The shop, Souvenirs from Snegurochka, features designer linens, handmade toys and handicrafts traditional to the area.
There is also the recently opened Snegurochka's residence. She offers tours and different interactive programs everyday from Wednesday until Sunday. Children can hold their birthday parties there and classes are offered on everything from making dolls to holiday decorations.
Snegurochka's residence in Schelykovo manor where she works in Kostroma Oblast. Photo credit: Lori/Legion-Media
In some ways Snegurochka has become too big for little Kostroma.
Nationally, she is linked with the city’s identity as one of the lead characters in the Russian National Dance Show “Kostroma” in Moscow. Popular among foreigners, it tells the story of ancient Rus’ and placing Snegurochka at its center has done much to cloud her humble provincial origins. See www.nationalrussianshow.ru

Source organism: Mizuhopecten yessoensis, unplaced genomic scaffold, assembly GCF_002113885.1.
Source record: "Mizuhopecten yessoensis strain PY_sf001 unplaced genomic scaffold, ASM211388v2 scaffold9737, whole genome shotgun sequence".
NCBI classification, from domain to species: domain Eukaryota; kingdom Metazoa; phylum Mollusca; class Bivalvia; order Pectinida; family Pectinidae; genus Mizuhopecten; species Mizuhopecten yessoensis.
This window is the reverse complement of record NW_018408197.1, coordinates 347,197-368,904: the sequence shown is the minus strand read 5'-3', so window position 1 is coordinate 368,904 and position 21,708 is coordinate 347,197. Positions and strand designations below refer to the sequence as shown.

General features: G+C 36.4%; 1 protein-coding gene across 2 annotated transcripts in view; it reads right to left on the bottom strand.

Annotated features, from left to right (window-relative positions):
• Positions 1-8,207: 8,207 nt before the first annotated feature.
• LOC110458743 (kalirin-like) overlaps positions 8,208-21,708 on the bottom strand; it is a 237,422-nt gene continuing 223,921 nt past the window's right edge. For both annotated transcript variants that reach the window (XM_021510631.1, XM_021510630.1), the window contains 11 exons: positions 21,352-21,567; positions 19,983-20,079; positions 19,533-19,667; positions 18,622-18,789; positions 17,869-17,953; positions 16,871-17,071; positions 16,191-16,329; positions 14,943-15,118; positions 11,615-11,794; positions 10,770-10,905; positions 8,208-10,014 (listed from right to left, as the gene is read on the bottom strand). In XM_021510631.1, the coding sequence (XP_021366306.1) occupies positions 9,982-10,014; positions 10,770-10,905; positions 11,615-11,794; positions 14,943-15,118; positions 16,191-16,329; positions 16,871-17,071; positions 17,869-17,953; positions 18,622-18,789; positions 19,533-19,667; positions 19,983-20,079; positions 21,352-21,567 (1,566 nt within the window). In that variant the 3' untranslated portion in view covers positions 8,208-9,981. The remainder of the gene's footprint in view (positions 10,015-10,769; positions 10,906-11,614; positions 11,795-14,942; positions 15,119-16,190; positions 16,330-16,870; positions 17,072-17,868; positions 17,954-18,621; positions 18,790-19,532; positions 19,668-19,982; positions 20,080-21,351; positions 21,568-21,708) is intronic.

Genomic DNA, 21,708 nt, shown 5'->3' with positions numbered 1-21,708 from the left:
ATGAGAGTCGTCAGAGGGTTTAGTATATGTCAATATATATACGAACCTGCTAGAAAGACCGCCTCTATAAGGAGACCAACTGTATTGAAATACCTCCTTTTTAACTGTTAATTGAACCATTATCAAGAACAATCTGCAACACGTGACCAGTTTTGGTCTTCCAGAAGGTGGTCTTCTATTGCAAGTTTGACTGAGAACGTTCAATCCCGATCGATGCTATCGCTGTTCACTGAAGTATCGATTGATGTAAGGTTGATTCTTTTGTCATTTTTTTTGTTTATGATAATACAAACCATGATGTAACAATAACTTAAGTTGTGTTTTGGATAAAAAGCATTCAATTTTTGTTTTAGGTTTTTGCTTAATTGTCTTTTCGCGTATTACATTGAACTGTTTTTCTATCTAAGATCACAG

She had the starring role in two Soviet films. One of them, a 1952 animated version hews closely to Ostrovsky’s version and includes Rimsky-Korsakov’s music.
Famous Slovenian poet Svetlana MakaroviÄ released a fairy tale based on the character titled, “Snegurochka” affirming her lifelong love for Russian children’s tales. In 2004 American artist Ruth Sanderson, who specializes in illustrated Christmas books, released a book called, "The Snow Princess", also based on you know who.
By car: Take highway M8 from Moscow to Yaroslavl and from there follow A113 to Kostroma. Approximate travel time is 4 hours. It's important to leave Moscow at the right time to avoid the usual traffic jams.
By train: Night trains depart daily from Yaroslavsky Station. Tickets for coupe seats cost about 2000 rubles ($38) one-way.